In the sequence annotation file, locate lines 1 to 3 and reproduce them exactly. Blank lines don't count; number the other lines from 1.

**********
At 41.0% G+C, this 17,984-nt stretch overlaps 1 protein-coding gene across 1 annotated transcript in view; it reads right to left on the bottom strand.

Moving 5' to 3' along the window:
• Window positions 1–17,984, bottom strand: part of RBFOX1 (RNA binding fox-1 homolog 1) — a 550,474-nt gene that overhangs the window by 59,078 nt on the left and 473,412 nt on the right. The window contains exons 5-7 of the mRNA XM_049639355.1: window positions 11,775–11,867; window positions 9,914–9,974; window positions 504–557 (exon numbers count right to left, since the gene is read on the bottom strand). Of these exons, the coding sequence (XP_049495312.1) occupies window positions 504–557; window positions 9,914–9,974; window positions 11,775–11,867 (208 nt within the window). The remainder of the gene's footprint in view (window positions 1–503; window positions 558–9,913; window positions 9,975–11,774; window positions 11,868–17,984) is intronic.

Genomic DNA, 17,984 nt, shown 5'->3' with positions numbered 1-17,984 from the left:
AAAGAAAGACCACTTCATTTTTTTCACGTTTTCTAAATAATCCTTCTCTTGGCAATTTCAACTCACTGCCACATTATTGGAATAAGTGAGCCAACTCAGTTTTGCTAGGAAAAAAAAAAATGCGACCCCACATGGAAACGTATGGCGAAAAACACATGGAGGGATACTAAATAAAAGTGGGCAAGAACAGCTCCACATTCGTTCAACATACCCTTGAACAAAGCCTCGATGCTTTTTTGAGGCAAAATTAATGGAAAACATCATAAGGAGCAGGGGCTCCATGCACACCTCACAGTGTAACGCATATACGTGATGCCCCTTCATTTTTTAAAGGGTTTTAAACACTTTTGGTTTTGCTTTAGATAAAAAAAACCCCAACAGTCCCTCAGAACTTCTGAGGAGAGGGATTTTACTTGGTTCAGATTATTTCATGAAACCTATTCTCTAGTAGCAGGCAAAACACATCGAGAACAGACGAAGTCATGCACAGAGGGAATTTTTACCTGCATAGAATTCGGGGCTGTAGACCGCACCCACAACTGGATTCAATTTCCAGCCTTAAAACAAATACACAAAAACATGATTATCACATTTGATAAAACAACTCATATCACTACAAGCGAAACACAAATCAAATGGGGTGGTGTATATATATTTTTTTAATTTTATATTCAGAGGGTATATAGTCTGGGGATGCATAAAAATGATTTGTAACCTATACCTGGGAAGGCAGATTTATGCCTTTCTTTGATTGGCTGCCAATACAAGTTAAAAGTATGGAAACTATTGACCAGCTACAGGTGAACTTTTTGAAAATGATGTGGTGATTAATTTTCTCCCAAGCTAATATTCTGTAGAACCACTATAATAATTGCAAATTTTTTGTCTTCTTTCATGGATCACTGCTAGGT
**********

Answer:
At 41.0% G+C, this 17,984-nt stretch overlaps 1 protein-coding gene across 1 annotated transcript in view; it reads right to left on the bottom strand.

Moving 5' to 3' along the window:
• Window positions 1–17,984, bottom strand: part of RBFOX1 (RNA binding fox-1 homolog 1) — a 550,474-nt gene that overhangs the window by 59,078 nt on the left and 473,412 nt on the right. The window contains exons 5-7 of the mRNA XM_049639355.1: window positions 11,775–11,867; window positions 9,914–9,974; window positions 504–557 (exon numbers count right to left, since the gene is read on the bottom strand). Of these exons, the coding sequence (XP_049495312.1) occupies window positions 504–557; window positions 9,914–9,974; window positions 11,775–11,867 (208 nt within the window). The remainder of the gene's footprint in view (window positions 1–503; window positions 558–9,913; window positions 9,975–11,774; window positions 11,868–17,984) is intronic.